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Politicians lack will for climate action, says ex-chancellor

Suit, Clothing, Overcoat Thomson Reuters/PETER NICHOLLS
Speaking in the UAE just three days before the Cop28 summit begins in Dubai, Javid said the cost of living crisis had pushed climate action down the priority list for some legislators in developed countries
  • Leaders fear voter backlash
  • Sajid Javid issues warning
  • Net-zero transition to cost $13.5 trillion by 2050

Former UK chancellor Sajid Javid has suggested that Western politicians lack the will to follow through on climate commitments – because the costs of energy transition can be unpopular with voters.

Speaking in the UAE just three days before the Cop28 summit begins in Dubai, Javid said the cost of living crisis had pushed climate action down the priority list for some legislators in developed countries.

“The reality is, whether it’s financed by the private sector or governments, it’s the consumers who have to pay – and those prices, certainly to begin with overall, will be higher. Over time, the prices can come down but initially there’s a price to pay,” he told delegates at Abu Dhabi Finance Week on Monday.

In June 2019, the UK passed a law obliging it to hit net zero by 2050, becoming the first major economy to do so.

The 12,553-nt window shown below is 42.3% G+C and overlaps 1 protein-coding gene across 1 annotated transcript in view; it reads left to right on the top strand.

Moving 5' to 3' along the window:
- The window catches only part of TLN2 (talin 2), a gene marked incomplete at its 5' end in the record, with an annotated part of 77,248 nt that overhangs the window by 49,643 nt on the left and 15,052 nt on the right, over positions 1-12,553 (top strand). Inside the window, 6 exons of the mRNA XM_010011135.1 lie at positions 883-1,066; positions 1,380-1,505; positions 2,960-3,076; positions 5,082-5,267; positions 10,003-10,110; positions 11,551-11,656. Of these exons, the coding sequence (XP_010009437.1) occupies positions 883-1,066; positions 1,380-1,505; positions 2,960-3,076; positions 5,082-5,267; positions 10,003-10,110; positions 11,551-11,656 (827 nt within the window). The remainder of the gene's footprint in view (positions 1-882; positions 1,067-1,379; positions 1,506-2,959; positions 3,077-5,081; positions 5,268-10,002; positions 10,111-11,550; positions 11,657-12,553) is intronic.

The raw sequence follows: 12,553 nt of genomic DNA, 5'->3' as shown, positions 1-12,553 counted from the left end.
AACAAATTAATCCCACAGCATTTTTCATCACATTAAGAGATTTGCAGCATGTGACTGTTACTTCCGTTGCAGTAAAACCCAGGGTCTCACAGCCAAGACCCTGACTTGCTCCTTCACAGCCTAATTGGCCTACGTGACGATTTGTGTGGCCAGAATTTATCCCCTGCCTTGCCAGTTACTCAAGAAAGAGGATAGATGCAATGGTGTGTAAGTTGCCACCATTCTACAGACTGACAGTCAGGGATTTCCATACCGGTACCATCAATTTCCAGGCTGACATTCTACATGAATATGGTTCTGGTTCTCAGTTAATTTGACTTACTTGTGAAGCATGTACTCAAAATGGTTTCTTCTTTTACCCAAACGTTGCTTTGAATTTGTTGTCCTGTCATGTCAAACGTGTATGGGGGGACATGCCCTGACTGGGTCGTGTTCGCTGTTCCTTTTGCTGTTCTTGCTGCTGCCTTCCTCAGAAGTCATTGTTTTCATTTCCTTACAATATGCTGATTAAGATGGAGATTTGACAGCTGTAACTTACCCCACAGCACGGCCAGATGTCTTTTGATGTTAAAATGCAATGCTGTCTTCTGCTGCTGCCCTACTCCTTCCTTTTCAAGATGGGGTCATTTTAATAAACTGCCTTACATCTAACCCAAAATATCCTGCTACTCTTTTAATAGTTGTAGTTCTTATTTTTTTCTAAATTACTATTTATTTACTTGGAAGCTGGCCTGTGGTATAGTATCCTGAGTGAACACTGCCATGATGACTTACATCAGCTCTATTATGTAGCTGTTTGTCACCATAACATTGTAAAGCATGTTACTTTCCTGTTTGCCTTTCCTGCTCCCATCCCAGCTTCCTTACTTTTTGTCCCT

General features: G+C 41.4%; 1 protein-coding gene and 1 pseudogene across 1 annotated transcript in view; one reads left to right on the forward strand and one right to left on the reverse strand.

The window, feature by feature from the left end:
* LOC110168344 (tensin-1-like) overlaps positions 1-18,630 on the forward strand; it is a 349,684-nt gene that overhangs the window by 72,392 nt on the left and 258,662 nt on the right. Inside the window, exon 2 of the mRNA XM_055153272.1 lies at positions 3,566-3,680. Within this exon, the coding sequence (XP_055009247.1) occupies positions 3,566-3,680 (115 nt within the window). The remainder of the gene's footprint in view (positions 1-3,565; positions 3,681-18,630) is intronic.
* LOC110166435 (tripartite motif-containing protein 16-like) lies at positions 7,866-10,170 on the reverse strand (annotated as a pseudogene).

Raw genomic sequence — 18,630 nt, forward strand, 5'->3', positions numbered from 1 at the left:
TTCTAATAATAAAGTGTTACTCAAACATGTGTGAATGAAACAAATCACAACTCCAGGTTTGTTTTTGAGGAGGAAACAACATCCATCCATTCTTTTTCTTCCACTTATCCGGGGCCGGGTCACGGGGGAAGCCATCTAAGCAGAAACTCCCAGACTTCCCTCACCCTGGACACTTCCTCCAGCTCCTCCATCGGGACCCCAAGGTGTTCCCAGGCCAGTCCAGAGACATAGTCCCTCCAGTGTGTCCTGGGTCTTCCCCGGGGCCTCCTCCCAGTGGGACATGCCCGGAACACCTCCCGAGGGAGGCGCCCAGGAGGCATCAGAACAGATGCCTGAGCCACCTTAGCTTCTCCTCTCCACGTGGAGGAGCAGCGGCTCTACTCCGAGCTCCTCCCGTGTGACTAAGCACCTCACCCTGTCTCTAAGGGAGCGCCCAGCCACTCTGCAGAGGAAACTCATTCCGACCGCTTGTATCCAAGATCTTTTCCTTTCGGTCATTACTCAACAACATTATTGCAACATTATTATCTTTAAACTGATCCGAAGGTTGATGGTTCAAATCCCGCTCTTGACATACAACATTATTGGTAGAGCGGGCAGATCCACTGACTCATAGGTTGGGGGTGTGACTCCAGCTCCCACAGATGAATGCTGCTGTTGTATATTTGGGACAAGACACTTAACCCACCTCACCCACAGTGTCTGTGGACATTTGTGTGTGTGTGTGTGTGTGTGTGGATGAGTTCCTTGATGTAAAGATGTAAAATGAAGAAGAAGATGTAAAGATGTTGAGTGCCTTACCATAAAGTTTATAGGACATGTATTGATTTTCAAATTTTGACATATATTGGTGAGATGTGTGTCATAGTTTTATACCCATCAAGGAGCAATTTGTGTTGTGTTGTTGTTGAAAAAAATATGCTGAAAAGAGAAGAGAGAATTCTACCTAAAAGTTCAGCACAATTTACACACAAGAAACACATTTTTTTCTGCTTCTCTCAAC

But Javid, who was appointed chancellor by Boris Johnson in July 2019 and served until February 2020, said actions would speak louder than words on emissions reduction.

“The problem with this is, MPs, legislators or officials from around the world who say they support the net zero transition, this generation is not necessarily the one that has to deliver it,” he said.

“They get the credit for agreeing on it but they don’t have the challenges of having to deliver it or make the hard decisions.”

The current UK government, led by Rishi Sunak, has since watered down some of its commitments on emissions.

Speaking on the same panel as Javid, Mohamed Alabbar, founder of Dubai’s Emaar Properties, said the democratic process was a source of “instability” in terms of taking climate action, since it leads to regular changes of governments. He conceded, however, that the private sector “was not doing enough” on its side.

According to a report issued by the World Economic Forum on Tuesday, the transition to a more sustainable and carbon-neutral future will require investment of $13.5 trillion by 2050, particularly in the production, energy and transport sectors.

Also speaking at Abu Dhabi Finance Week, Sir Christopher Hohn, founder of the Children’s Investment Fund Management, said the funds and the technology required for the energy transition were readily available.

“We spend more on wars than we need to fix it,” he said.

The lack of progress was down to “selfishness in society”, he added, and the next 10 years would be “our last chance” to address the crisis.

“We’re focusing on technological and financial analysis and regulation, but we have to start on why, and do we care about our fellow human beings, even if they’re poor and live in a poor country?

“If we don’t then we will continue to burn down the planet.”

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